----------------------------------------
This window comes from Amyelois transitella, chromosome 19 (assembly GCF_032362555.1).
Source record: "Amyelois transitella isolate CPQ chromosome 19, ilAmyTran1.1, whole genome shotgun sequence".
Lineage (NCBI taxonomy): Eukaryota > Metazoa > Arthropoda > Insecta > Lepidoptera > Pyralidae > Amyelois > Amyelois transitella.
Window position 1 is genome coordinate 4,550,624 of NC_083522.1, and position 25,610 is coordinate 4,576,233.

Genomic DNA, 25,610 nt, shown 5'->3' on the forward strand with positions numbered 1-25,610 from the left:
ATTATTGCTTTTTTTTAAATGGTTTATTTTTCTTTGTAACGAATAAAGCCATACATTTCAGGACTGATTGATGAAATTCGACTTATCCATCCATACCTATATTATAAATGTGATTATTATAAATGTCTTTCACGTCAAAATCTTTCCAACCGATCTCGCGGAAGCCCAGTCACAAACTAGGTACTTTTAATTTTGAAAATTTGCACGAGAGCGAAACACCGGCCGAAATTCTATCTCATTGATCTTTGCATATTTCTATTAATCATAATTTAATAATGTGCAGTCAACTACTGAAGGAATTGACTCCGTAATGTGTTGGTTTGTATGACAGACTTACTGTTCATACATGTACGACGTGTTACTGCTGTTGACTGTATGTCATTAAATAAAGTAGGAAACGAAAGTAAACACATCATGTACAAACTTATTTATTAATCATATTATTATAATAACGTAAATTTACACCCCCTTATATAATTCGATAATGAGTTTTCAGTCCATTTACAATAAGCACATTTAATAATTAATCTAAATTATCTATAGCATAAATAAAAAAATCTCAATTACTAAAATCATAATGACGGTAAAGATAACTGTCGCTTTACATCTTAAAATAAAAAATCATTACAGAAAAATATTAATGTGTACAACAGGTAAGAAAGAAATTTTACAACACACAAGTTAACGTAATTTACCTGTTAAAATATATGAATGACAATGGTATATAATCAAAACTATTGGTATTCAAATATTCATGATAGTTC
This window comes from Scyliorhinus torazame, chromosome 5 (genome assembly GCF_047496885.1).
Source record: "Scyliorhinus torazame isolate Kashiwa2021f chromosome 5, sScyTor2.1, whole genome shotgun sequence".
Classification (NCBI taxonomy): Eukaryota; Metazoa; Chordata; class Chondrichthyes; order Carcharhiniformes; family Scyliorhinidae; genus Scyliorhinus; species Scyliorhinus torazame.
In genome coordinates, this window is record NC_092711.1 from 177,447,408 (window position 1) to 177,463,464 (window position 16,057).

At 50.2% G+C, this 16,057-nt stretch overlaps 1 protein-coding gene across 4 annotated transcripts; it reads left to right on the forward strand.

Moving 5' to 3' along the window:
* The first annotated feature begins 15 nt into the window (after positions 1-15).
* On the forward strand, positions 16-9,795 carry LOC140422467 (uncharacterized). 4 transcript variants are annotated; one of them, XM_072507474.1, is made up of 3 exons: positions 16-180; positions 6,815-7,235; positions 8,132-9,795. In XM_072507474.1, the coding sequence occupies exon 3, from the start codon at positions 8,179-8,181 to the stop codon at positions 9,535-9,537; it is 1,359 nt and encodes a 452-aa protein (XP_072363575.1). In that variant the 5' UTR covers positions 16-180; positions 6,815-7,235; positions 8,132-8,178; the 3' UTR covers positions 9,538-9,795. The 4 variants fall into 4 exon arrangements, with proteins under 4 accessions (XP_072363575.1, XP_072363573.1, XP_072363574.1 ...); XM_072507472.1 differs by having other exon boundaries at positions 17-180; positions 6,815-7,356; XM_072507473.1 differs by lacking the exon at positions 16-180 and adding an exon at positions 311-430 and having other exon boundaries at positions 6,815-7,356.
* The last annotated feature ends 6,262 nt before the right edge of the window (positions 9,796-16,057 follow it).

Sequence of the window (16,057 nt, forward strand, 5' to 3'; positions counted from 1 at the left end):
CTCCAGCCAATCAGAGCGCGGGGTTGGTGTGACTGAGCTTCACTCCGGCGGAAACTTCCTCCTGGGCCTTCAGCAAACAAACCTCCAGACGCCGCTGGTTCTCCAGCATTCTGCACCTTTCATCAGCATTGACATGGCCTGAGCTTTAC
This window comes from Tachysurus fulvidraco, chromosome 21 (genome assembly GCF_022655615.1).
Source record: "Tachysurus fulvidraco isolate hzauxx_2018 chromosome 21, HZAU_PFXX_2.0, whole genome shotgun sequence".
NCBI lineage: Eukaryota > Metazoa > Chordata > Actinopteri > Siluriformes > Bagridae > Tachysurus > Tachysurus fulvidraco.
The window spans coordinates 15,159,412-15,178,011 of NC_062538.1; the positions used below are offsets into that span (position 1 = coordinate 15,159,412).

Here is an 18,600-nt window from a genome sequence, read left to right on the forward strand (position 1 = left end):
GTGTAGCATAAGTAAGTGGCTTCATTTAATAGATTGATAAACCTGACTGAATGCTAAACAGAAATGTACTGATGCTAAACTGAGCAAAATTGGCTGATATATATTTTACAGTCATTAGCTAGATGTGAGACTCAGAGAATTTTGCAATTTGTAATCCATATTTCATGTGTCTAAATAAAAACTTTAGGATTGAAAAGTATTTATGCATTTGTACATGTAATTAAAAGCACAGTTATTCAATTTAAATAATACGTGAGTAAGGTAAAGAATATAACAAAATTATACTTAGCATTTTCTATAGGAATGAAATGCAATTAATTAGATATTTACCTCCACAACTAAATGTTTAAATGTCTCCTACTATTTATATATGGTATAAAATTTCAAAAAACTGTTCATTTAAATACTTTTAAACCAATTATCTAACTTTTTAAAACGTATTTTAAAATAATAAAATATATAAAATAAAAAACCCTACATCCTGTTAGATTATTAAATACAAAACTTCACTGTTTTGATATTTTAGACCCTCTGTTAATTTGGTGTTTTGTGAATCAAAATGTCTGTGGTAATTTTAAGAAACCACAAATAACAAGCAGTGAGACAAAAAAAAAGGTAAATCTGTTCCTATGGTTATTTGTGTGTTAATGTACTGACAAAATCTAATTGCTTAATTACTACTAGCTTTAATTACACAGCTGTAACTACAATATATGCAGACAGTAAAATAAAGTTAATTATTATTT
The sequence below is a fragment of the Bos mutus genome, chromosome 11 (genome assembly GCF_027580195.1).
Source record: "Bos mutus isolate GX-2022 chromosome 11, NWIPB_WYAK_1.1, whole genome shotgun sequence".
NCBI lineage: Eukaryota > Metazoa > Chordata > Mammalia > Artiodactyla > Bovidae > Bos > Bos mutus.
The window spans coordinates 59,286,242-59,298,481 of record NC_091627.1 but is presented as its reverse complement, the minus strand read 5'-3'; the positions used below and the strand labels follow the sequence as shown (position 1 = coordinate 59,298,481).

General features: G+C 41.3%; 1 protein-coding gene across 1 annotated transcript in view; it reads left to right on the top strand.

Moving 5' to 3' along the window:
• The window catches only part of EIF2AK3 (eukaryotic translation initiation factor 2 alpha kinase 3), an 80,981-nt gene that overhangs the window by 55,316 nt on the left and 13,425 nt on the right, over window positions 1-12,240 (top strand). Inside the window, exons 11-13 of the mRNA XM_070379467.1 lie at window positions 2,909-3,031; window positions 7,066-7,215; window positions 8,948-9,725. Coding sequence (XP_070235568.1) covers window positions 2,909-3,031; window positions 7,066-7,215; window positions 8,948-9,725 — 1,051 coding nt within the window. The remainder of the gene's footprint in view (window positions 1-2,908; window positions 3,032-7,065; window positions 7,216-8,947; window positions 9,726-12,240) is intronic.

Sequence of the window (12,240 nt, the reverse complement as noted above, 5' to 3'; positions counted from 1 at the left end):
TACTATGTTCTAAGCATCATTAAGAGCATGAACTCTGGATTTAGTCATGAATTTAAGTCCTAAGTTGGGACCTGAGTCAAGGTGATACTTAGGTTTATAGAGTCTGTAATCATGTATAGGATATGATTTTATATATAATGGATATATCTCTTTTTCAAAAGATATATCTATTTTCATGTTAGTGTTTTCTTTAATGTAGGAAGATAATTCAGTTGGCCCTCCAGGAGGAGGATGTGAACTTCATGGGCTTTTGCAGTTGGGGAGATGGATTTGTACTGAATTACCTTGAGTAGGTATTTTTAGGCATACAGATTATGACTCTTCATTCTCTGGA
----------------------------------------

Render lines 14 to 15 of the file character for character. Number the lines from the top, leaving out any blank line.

* On the forward strand, positions 16-9,795 carry LOC140422467 (uncharacterized). 4 transcript variants are annotated; one of them, XM_072507474.1, is made up of 3 exons: positions 16-180; positions 6,815-7,235; positions 8,132-9,795. In XM_072507474.1, the coding sequence occupies exon 3, from the start codon at positions 8,179-8,181 to the stop codon at positions 9,535-9,537; it is 1,359 nt and encodes a 452-aa protein (XP_072363575.1). In that variant the 5' UTR covers positions 16-180; positions 6,815-7,235; positions 8,132-8,178; the 3' UTR covers positions 9,538-9,795. The 4 variants fall into 4 exon arrangements, with proteins under 4 accessions (XP_072363575.1, XP_072363573.1, XP_072363574.1 ...); XM_072507472.1 differs by having other exon boundaries at positions 17-180; positions 6,815-7,356; XM_072507473.1 differs by lacking the exon at positions 16-180 and adding an exon at positions 311-430 and having other exon boundaries at positions 6,815-7,356.
* The last annotated feature ends 6,262 nt before the right edge of the window (positions 9,796-16,057 follow it).